MLK’s Dream Linked To Immigration Dream
August 27, 2013
Immigration
Immigration activists gather in Washington this week to commemorate Martin Luther King Jr.'s "I have a dream" speech.

Fifty years ago 250,000 people gathered in Washington to rally for jobs and freedom. It was Aug. 28, 1963 that Martin Luther King Jr. went off script and improvised one of the most quoted and memorable speeches in United States history — the “I Have A Dream” speech.

To commemorate the famous march and speech thousands of people have gathered this week at the National Mall — many of them immigration rights activists seizing the opportunity to bring attention to immigration reform.

“At the core, we are talking about the same thing,” Clarissa Martinez de Castro, the director of immigration policy for the National Council of La Raza told NBC News. “This is a conversation about the value of a person. It was the core of the conversation then, and it is the core of the conversation now."

It was the decades-old civil rights movement that eventually led to America’s current immigration reality. The federal government radically altered immigration policy in 1965 when it passed the Immigration and Nationality Act, opening America's doors to the world. The population exploded, a demographic shift that historians say happened in part because of a desire for change and equality created by the civil rights movement.

On this day many are contemplating where the civil rights movement is now. And immigration advocates say they’re still fighting for equality.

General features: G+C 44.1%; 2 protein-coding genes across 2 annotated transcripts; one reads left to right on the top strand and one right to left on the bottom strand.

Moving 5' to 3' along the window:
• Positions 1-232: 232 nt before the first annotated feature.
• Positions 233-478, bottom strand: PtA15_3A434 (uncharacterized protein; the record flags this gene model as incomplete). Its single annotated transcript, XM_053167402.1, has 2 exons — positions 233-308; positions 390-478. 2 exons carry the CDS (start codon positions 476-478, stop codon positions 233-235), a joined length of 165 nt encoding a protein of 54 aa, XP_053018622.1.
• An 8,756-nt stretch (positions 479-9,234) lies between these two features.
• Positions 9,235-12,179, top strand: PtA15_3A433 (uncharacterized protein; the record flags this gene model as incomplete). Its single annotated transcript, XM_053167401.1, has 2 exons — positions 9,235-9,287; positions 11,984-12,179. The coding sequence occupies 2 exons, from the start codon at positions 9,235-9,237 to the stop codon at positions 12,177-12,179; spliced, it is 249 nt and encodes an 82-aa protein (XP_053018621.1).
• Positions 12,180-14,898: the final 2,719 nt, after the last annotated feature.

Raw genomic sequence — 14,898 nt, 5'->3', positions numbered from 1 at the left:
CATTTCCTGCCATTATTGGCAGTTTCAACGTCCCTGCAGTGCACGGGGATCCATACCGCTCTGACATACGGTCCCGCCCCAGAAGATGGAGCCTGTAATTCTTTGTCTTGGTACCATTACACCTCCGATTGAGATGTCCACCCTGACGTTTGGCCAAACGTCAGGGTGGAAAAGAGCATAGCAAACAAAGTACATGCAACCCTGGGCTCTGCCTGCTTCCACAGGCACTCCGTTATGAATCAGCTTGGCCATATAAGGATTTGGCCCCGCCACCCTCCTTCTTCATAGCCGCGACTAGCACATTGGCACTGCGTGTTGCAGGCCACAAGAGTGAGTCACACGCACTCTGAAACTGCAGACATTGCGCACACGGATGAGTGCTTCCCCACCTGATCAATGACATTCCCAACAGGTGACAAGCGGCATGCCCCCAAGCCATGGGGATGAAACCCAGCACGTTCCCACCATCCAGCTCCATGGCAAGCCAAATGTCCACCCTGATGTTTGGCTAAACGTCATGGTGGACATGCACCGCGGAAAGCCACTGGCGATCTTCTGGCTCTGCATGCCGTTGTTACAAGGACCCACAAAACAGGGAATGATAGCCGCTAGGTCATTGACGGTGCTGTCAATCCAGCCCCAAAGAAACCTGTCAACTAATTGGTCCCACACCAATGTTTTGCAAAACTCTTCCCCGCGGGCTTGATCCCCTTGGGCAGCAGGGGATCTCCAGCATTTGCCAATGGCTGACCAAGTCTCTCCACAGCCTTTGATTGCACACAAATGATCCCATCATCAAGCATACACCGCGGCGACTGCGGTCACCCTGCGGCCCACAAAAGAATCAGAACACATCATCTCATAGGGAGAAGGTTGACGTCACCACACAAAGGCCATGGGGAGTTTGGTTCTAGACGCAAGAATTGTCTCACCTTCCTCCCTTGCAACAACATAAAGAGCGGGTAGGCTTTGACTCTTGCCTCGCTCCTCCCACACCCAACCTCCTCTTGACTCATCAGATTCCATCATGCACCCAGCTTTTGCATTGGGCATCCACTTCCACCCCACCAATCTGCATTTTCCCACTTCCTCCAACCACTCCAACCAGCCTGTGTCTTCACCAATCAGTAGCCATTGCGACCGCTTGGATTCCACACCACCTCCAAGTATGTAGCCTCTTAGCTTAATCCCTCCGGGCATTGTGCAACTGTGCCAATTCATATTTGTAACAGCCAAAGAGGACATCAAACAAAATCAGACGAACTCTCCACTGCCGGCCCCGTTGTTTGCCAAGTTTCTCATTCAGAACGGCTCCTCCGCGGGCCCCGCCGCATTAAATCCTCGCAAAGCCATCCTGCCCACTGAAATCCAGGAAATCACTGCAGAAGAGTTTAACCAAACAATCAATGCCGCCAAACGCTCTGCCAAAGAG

Last month nine activists tried to cross the border from Mexico into the United States without papers. They were arrested and released two weeks later and now they seek asylum. Six of the nine were born in Mexico and brought illegally to the U.S. as children.

They call themselves DREAMers. The movement has focused on their academic achievement but more recently it has taken up civil disobedience tactics.

But some say now is not the time to chain yourself to an Immigration and Customs Enforcement building. Now is the time to take a cue from Martin Luther King and focus more on a moral future.

“What Dr. King did in 1963 was envision a moral future and a moral gap between the reality in America at the time and the moral future he envisioned,” Illinois Democrat Rep. Luis Gutierrez told reporters recently.

As immigration rights activists rally in Washington this week, immigration reform legislation that was passed by the Senate remains stuck in the House. And many suspect if it passes, it will focus more on border security and less on a path to citizenship.